It's Just Not a Good Week to be Myspace
Myspace is one of the most popular social networking sites in the world, and with that popularity comes a lot of attention. Unfortunately for the site, much of the attention this week has been focused on controversy and crime.
First out of the gate was news that a convicted hacker had been charged with extortion for seizing an 18-year-old model's Myspace page. Apparently, the man — identified as Jeffrey Weinberg, who had only recently been released from prison for hacking Lexis-Nexis — demanded nude photos and phone sex in exchange for releasing the girl's profile. He's currently being held on extortion and other charges, and may end up facing federal charges as well.
The company's name was back in the news mid-week — through no fault of their own, however, — after an Australian teen advertised a party on Myspace and was joined by an intimate group of 500 party-goers, a group that took thirty police officers, a dog squad, and a helicopter to break up. The teen, whose parents were away on vacation, has since gone on the lamb, and has been offered $10,000 by a party planner to book repeat performances. The police, for their part, are suitably perturbed, and are considering sending the wild and wolly party child the $20,000 cleanup bill.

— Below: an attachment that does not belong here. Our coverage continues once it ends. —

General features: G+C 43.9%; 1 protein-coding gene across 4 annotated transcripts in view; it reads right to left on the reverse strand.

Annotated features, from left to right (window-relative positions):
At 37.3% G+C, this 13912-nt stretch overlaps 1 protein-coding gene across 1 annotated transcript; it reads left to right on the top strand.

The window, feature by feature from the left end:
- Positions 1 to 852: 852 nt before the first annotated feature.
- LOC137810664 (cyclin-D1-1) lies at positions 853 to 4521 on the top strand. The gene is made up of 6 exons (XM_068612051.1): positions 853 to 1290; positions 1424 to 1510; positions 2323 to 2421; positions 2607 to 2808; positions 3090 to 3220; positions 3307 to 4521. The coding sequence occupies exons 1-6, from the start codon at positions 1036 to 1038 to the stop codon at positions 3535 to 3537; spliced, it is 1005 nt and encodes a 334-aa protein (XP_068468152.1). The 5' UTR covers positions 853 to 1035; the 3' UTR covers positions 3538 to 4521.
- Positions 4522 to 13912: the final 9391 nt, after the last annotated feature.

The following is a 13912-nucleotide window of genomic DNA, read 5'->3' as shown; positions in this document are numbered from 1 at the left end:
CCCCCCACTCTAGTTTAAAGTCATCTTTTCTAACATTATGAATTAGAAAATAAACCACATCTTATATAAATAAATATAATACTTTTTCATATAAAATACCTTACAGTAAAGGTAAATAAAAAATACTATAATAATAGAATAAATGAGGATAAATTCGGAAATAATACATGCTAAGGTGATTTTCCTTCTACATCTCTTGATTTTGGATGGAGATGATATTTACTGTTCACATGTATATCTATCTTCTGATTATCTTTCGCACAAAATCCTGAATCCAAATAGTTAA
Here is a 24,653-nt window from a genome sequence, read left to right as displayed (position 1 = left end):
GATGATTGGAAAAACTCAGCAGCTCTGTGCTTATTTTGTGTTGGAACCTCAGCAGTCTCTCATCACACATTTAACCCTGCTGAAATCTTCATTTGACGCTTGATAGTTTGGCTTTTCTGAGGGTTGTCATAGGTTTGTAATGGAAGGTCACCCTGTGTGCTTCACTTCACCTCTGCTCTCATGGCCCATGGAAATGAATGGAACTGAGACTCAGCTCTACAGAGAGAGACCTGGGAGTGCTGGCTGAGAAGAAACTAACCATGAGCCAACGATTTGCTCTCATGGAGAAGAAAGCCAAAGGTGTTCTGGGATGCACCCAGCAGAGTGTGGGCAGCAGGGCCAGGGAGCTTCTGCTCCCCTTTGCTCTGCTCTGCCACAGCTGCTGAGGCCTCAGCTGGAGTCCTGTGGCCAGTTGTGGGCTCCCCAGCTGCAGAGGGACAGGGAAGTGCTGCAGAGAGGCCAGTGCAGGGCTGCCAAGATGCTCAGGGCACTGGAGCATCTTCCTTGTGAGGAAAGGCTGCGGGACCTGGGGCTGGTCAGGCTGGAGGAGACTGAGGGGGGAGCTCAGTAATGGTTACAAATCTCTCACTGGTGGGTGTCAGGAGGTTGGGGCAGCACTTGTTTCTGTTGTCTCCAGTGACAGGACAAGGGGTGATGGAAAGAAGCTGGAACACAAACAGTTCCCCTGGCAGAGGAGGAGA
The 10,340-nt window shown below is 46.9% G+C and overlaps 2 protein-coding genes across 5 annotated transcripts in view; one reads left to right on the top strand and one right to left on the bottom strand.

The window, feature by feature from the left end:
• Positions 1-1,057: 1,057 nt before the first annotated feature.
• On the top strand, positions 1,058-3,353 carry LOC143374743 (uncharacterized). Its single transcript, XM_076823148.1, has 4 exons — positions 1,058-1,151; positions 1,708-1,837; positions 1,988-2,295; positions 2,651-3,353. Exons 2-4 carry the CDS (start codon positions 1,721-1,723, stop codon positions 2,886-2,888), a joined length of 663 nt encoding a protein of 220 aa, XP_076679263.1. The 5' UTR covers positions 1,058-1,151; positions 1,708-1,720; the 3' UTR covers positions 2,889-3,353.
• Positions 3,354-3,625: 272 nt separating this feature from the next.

The week started to look up with the announcement that Myspace would be cooperating with the Attorneys General of 49 states to combat online predators and make the web safe for children. Unfortunately, the positive vibes didn't last very long, as news surfaced of a long-known hack of Myspace's privacy features — allowing users to obtain supposedly private photos of Myspace users — and a virtual cottage industry that has arisen around providing the photos to online pedophiles.
In short, not the best week to be the social network, but at least they don't have enraged Scrabble fans to contend with.
UPDATE: Myspace has subsequently fixed the privacy vulnerability, according to follow-up reports from Wired.